Loyalty points

Food pairing is a trend that has taken the culinary world by storm. With over 10,000 flavors to choose from, chefs and flavorists are constantly experimenting with crisscrossing combinations to create new tastes. This trend has given birth to almost endless possibilities, crazy ideas, and revolutionary flavors that have made plant-based cuisine more diverse than ever before. 

What is food pairing?

Food pairing is anything but boring. It is an exciting method of creating unusual vegetable and fruit combinations, which results in an unimagined variety of flavours that are the perfect blend of creativity, culinary art, science, and experimentation. Food pairing is not just about trial and error, it is about using research to create unique culinary experiences that will tantalize even the most discerning of palates.

Im Gegensatz zum herkömmlichen Ausprobieren und Abschmecken nutzt Foodpairing die Erkenntnisse der Forschung. Sonst wären Spitzenköche wohl nie auf so köstliche Kombinationen wie weiße Schokolade mit Kaviar, Schokoladenmuffin mit Blauschimmelkäse oder krosse Hähnchenhaut auf Mousse au Chocolat gekommen. Und was vor ca. 30 Jahren als Experiment unter den Gourmets François Benzi und dem britischen Sterne-Koch Heston Blumenthal (The Fat Duck, London) begann, ist heute auch dank dem belgischen Ernährungswissenschaftler Bernard Lahousse eine ganz eigene Welt geworden. Aus diesen Küchen werden immer wieder faszinierende, ungewöhnliche und für geübte Köche unkomplizierte Gerichte serviert.

Gemüse ganz anders:
erstaunliche Foodpairing Kombis.

Food pairing #1: Fig and avocado

Combine the fleshy texture of avocado with the fruity-bitter sweetness of the fig.

Tip: sous-vide figs, blue potato chips and salad marinated with a raspberry vinaigrette.

Food pairing #2: Mushrooms and vanilla

Mushrooms naturally have a lot of umami. If you sauté mushrooms, the umami is further enhanced. Vanilla is an unusual but perfect combination, as it complements the rich flavors of the mushroom and adds a full-bodied, slightly sweet feeling.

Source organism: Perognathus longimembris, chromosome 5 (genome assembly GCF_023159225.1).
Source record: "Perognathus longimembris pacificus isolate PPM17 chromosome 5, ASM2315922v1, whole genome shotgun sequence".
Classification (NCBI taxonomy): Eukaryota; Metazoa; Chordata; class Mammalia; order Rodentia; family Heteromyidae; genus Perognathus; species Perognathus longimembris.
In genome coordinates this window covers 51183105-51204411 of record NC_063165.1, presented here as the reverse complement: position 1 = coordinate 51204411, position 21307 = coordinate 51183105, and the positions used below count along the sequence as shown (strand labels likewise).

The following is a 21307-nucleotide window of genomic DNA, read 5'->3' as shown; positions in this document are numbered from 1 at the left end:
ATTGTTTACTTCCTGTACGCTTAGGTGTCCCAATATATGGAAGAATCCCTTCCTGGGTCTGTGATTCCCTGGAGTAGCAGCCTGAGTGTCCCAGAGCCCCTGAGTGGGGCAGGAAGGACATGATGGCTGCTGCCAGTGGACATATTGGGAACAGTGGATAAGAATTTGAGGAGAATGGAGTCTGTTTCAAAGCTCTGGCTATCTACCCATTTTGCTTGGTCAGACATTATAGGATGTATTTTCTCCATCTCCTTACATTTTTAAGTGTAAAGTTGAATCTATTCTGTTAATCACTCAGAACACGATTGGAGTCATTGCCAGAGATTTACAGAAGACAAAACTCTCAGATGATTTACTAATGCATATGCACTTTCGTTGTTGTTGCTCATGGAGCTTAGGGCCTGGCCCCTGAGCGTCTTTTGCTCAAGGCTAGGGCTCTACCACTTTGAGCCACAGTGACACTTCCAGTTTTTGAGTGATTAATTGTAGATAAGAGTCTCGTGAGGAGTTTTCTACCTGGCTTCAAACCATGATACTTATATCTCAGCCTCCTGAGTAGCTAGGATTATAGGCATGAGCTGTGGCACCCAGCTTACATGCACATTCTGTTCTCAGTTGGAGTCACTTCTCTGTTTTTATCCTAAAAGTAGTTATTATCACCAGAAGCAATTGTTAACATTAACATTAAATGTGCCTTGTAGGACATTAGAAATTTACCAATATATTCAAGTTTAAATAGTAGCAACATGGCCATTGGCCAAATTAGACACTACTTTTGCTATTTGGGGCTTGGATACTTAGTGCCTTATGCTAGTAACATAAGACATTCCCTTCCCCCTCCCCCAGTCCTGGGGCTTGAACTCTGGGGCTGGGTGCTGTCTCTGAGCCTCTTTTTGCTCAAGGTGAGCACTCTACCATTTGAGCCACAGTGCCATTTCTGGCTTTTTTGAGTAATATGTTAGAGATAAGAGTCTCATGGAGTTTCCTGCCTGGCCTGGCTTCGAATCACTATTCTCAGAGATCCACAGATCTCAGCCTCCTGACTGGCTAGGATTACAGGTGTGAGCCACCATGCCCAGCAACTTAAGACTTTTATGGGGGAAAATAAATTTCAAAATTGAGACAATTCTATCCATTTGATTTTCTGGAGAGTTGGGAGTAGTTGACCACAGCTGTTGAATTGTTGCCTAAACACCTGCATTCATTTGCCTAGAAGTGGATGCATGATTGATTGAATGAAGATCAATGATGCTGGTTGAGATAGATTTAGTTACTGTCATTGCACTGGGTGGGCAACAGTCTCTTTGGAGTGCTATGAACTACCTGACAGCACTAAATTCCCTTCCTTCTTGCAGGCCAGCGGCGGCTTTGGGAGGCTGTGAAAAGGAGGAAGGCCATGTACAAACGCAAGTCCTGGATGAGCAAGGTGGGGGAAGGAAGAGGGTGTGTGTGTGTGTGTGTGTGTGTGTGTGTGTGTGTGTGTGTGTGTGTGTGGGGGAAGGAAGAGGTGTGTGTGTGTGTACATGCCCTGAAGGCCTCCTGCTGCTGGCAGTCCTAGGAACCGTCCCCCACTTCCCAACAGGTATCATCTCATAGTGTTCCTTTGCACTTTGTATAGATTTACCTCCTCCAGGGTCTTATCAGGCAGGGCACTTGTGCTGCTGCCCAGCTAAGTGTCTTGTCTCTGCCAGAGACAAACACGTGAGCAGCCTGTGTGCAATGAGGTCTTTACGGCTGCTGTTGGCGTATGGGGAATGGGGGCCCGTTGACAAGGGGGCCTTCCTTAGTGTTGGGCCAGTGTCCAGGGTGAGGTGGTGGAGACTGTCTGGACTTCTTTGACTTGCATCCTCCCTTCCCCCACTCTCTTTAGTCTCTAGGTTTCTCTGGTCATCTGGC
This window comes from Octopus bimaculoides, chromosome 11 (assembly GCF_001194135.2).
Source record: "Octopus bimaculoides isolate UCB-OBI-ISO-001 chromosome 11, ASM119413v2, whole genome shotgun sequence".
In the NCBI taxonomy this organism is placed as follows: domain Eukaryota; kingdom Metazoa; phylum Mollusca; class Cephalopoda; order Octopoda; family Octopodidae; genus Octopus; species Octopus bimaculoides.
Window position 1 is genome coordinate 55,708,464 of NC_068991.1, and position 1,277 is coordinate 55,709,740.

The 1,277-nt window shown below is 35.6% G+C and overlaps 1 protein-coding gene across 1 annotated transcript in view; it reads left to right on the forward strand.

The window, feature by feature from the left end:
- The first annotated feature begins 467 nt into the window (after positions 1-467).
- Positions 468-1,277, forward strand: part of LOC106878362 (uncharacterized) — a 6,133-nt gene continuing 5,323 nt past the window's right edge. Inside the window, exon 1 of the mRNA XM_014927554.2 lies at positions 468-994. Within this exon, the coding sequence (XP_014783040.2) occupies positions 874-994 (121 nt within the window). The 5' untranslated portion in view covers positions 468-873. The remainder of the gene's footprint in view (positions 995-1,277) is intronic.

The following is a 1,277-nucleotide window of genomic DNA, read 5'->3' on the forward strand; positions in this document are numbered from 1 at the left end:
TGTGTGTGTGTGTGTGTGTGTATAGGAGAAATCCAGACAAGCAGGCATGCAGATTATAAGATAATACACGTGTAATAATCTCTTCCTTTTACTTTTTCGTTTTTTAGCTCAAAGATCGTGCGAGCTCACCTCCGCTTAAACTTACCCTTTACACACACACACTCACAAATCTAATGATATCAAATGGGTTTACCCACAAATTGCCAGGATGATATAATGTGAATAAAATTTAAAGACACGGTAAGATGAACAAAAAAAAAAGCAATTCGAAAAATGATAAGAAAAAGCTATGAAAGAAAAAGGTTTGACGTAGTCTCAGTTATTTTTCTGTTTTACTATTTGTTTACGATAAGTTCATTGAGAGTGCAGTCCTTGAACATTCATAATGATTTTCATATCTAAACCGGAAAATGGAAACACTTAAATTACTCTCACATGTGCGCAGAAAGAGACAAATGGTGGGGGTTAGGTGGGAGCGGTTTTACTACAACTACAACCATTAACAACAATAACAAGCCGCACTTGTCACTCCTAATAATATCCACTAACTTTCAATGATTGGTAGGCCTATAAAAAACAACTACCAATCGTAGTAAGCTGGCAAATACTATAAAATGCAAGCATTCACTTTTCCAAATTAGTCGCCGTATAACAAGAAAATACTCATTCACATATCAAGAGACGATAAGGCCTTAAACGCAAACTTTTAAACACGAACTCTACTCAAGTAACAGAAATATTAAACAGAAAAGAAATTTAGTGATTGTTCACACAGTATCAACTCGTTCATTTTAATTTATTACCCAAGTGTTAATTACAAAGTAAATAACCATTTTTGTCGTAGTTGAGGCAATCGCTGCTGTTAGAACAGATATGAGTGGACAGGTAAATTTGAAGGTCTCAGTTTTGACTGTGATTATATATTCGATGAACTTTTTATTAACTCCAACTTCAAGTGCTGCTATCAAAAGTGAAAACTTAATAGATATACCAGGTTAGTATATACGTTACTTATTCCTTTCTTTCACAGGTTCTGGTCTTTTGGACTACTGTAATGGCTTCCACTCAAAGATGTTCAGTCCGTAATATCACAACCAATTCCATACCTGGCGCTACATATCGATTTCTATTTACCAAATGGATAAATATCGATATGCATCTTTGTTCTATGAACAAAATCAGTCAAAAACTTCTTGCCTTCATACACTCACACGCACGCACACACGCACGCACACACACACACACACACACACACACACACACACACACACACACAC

Tip: Combine mushrooms and vanilla in a risotto or creamy sauce.

Food pairing #3: Beetroot and walnuts

The sweetness and earthiness of the beetroot meets bitter notes of walnut and makes for an interesting taste experience.

Food pairing #4: Eggplant and mint

Eggplant is reminiscent of meat in texture and taste. With mint you give this nutrient-rich vegetable a touch of aromatic freshness.

Tip: This unequal pair is perfect for Mediterranean dishes with tomatoes, but it also tastes phenomenal in combination with tamarind.

Food pairing #5: Roasted cauliflower with chili

When you roast cauliflower, full-bodied, earthy roasted aromas are released. In general, you emphasize the natural sweetness of cauliflower with spicy ingredients such as chili.

Tip: Replaced rice or pasta with roasted and ground cauliflower chili.

Food pairing #6: Ginger and red cabbage

Spicy ginger goes great with strong red cabbage. Seared together, the Asian-like combination gives full-bodied bittersweet taste.

Food pairing #7: Spinach and chickpeas

An age-old combination of successes. Use the two classic ingredients in a traditional Italian pasta or in a lukewarm North African salad with cumin as an additional flavor enhancer.

Tip: Make a farinata (Italian pancake) with chickpea flour. Fill them with ricotta and spinach and garnish with roasted chickpeas. Gluten-free and delicious!